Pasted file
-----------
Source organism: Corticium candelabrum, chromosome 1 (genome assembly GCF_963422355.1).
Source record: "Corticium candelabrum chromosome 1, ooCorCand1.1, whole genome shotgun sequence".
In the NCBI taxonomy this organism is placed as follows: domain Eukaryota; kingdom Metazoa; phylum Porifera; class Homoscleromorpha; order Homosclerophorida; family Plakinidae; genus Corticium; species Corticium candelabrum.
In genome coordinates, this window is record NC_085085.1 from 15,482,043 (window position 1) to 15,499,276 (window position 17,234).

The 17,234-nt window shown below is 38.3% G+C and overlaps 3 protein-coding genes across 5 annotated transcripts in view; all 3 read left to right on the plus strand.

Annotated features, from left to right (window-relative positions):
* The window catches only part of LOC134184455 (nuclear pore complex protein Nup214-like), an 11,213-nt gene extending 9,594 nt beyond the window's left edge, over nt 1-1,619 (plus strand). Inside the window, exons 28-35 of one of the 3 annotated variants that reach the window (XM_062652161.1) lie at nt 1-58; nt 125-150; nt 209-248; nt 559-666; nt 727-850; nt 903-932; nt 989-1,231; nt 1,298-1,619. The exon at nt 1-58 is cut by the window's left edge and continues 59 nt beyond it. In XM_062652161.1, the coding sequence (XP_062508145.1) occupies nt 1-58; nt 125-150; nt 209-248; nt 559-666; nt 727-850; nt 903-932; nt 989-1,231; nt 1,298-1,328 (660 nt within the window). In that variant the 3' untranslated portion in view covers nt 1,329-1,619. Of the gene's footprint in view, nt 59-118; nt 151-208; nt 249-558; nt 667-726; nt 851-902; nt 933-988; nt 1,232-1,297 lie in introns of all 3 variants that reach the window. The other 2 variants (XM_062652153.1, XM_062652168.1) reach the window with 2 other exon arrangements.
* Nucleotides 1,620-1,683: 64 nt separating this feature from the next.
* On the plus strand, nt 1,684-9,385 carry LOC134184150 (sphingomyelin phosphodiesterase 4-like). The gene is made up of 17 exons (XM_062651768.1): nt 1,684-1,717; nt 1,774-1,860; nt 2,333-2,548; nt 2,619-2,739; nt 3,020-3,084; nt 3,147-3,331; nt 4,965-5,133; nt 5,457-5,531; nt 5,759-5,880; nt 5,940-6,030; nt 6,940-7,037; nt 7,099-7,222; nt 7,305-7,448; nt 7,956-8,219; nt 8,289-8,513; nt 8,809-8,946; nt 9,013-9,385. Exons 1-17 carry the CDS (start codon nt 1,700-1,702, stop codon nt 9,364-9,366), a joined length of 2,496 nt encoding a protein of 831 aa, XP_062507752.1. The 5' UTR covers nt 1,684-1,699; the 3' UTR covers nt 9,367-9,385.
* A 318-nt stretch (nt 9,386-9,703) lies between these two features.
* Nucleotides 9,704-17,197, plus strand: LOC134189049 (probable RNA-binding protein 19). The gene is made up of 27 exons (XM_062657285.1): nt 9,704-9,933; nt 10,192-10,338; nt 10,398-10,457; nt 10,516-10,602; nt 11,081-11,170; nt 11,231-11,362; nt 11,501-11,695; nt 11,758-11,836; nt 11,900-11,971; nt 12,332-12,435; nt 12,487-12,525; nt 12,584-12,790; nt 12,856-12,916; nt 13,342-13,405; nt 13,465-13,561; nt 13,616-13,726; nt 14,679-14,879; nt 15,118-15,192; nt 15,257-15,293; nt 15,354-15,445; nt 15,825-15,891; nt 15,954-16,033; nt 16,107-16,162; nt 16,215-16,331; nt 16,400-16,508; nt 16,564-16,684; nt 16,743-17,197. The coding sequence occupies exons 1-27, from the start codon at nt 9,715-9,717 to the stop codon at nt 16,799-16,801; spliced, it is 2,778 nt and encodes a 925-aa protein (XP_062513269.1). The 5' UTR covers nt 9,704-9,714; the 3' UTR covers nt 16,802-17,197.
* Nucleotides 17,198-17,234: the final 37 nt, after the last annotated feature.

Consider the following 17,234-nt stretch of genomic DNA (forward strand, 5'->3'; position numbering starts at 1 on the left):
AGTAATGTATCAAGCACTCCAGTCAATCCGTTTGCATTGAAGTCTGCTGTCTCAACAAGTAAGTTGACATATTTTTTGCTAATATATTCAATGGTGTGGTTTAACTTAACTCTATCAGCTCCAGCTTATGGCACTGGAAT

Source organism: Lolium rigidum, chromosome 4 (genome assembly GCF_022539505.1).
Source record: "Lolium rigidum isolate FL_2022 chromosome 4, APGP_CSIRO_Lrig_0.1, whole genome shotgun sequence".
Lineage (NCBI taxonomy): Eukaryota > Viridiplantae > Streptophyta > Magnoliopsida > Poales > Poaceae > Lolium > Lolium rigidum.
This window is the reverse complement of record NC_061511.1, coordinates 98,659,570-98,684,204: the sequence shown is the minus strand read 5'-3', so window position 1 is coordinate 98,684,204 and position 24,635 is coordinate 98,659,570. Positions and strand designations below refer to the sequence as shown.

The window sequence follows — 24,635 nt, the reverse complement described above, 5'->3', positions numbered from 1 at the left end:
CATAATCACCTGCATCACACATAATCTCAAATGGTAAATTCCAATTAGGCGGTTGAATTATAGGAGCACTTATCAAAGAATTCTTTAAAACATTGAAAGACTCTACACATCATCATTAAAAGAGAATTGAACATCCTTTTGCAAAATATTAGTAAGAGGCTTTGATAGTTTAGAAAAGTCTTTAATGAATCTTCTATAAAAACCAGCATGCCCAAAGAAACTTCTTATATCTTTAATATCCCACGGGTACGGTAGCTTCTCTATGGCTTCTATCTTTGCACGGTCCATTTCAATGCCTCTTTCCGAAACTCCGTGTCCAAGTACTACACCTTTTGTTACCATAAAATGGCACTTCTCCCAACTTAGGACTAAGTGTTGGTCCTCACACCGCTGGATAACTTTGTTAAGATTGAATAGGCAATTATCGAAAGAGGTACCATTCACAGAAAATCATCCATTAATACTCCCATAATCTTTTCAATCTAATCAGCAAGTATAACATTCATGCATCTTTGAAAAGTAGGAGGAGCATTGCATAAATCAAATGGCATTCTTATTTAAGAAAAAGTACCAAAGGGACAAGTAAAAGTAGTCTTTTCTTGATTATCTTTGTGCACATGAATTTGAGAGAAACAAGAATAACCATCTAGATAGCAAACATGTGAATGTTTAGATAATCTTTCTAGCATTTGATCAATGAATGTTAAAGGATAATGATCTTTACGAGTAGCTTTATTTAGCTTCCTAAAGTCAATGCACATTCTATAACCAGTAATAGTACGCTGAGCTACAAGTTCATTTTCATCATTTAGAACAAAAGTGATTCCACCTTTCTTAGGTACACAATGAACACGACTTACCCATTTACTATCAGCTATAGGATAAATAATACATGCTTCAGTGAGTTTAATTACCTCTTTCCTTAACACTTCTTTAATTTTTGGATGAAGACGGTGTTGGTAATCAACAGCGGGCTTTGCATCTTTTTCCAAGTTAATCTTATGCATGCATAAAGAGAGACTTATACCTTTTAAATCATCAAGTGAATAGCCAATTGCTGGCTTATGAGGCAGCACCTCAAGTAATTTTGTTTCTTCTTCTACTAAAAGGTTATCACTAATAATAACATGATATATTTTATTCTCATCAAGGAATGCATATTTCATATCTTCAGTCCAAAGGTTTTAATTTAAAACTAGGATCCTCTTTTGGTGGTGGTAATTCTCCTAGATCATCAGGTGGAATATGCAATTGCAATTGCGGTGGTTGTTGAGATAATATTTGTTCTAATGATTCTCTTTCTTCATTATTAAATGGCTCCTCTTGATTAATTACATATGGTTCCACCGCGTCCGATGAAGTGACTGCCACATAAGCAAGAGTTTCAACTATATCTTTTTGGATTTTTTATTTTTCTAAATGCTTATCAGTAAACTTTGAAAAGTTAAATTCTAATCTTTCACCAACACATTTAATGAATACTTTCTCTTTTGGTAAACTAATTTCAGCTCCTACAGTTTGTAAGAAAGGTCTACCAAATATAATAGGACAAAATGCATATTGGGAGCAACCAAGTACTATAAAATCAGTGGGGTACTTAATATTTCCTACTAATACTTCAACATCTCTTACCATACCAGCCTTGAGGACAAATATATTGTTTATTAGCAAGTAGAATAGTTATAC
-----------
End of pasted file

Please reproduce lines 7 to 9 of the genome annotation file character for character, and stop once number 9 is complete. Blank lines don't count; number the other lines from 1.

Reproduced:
* The window catches only part of LOC134184455 (nuclear pore complex protein Nup214-like), an 11,213-nt gene extending 9,594 nt beyond the window's left edge, over nt 1-1,619 (plus strand). Inside the window, exons 28-35 of one of the 3 annotated variants that reach the window (XM_062652161.1) lie at nt 1-58; nt 125-150; nt 209-248; nt 559-666; nt 727-850; nt 903-932; nt 989-1,231; nt 1,298-1,619. The exon at nt 1-58 is cut by the window's left edge and continues 59 nt beyond it. In XM_062652161.1, the coding sequence (XP_062508145.1) occupies nt 1-58; nt 125-150; nt 209-248; nt 559-666; nt 727-850; nt 903-932; nt 989-1,231; nt 1,298-1,328 (660 nt within the window). In that variant the 3' untranslated portion in view covers nt 1,329-1,619. Of the gene's footprint in view, nt 59-118; nt 151-208; nt 249-558; nt 667-726; nt 851-902; nt 933-988; nt 1,232-1,297 lie in introns of all 3 variants that reach the window. The other 2 variants (XM_062652153.1, XM_062652168.1) reach the window with 2 other exon arrangements.
* Nucleotides 1,620-1,683: 64 nt separating this feature from the next.
* On the plus strand, nt 1,684-9,385 carry LOC134184150 (sphingomyelin phosphodiesterase 4-like). The gene is made up of 17 exons (XM_062651768.1): nt 1,684-1,717; nt 1,774-1,860; nt 2,333-2,548; nt 2,619-2,739; nt 3,020-3,084; nt 3,147-3,331; nt 4,965-5,133; nt 5,457-5,531; nt 5,759-5,880; nt 5,940-6,030; nt 6,940-7,037; nt 7,099-7,222; nt 7,305-7,448; nt 7,956-8,219; nt 8,289-8,513; nt 8,809-8,946; nt 9,013-9,385. Exons 1-17 carry the CDS (start codon nt 1,700-1,702, stop codon nt 9,364-9,366), a joined length of 2,496 nt encoding a protein of 831 aa, XP_062507752.1. The 5' UTR covers nt 1,684-1,699; the 3' UTR covers nt 9,367-9,385.